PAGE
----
To lead is to foresee, someone once said. This applies to phenomena such as the Football Lads Alliance (FLA), covered in Socialist Review last month. Too many either ignore the FLA or have a complacent attitude to what is a serious matter.
As Weyman Bennett and Brian Richardson noted last month, the FLA has cleverly constructed itself. The FLA march due to take place on 7 October is set to have military service veterans leading it and will again lay wreaths to remember those killed in recent terror outrages.
The FLA is also approaching services charities to work with. Great play is being made by the FLA that its supporters are “not left or right, but centre, anti-extremist”.
It’s good that the FLA leaders have made public statements discouraging fascists from attending their marches, though many will likely still be there on 7 October, as they were on the previous march in central London in June.
However, after the bomb on the London Underground at Parsons Green in September, the FLA’s rhetoric shifted. John Meighan, the FLA’s initiator, said it was time for the left to “winde [sic] its neck in and do one, because enough’s enough”.
Not the far-left; “the left”. Does this include Jeremy Corbyn and supporters, trade unions, anti-war campaigners?
Posts openly condemning and insulting Islam are now more frequent on the FLA secret Facebook page. Some FLA supporters have even mooted “civil war” and called for “Burma-style” assaults on Muslims. The page is heavily administrated, so why do such posts get through?
In contrast, posts on the FLA page condemning the British soldiers arrested last month for allegedly being part of banned Nazi group National Action are very hard to find.
This shift in tone since September has caused some of those initially attracted to the FLA to change their minds.
Several black and minority ethnic football fans have said that they are no longer going to attend the FLA march. Reasons include, “The FLA is in danger of going far-right, out of the control of the FLA” and “the FLA said they made mistakes having far-right speakers in June, but people like Bugle are still FLA members, why so?”
Toni Bugle, who spoke at the June event, is a virulent Islamophobe and former member of the British National Party who has been involved with the English Defence League.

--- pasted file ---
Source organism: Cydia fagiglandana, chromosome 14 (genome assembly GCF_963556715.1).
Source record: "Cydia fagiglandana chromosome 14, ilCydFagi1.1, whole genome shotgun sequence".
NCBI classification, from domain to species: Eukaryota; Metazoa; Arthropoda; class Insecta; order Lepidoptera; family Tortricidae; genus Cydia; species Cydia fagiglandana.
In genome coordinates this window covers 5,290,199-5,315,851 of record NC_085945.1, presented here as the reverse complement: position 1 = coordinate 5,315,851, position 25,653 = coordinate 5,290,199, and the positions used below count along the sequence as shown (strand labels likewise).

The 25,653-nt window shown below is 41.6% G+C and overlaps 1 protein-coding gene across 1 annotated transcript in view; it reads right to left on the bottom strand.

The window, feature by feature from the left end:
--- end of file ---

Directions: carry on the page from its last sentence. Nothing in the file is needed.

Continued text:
So there will be black faces on the march, but there is clearly already a growing degree of unease among some who were drawn to the FLA.
A proposed wreath-laying by the FLA at Finsbury Park mosque marking the terror attack there in June was cancelled because many FLA supporters didn’t support it. The FLA was aware that unsavoury elements might come to the fore, such as Frank Portinari, a convicted gun-runner who led the Ulster Defence Association (UDA) group in London.
The FLA leadership know there is a hard racist element within, which may yet cause serious problems for them.
Anti-racist fans have leafletted a number of grounds raising questions about the FLA. The response has been overwhelmingly good. Islamophobia is not popular among fans, for good reason. Battles over racism and fascism have been fought and often won on the stands, and many fans aim to keep it that way.
Stand Up to Racism (SUTR) has kept up the pressure by raising concerns about the involvement of far-right and Nazi activists, as well as the racist comments on the FLA’s Facebook page. The charity Walking with the Wounded, which raises money for veterans, decided to pull out of working with the FLA after hearing SUTR’s concerns.
Anti-racists must continue to put pressure on the FLA to denounce and kick out the Nazis who attend their events.
The day after the FLA march in October will see much commentary, but what anti-racists do now, and in the future, matters. Trade unions, anti-racist football bodies and other organisations must unite against attempts to demonise Muslims for the crimes of a few. Already one union branch has passed a motion voicing concern about the FLA. More must follow.
Anti-racist football fans can play a key role here and with attacks on the left from the FLA, working class unity will be vital in resisting any revived racist street movement.
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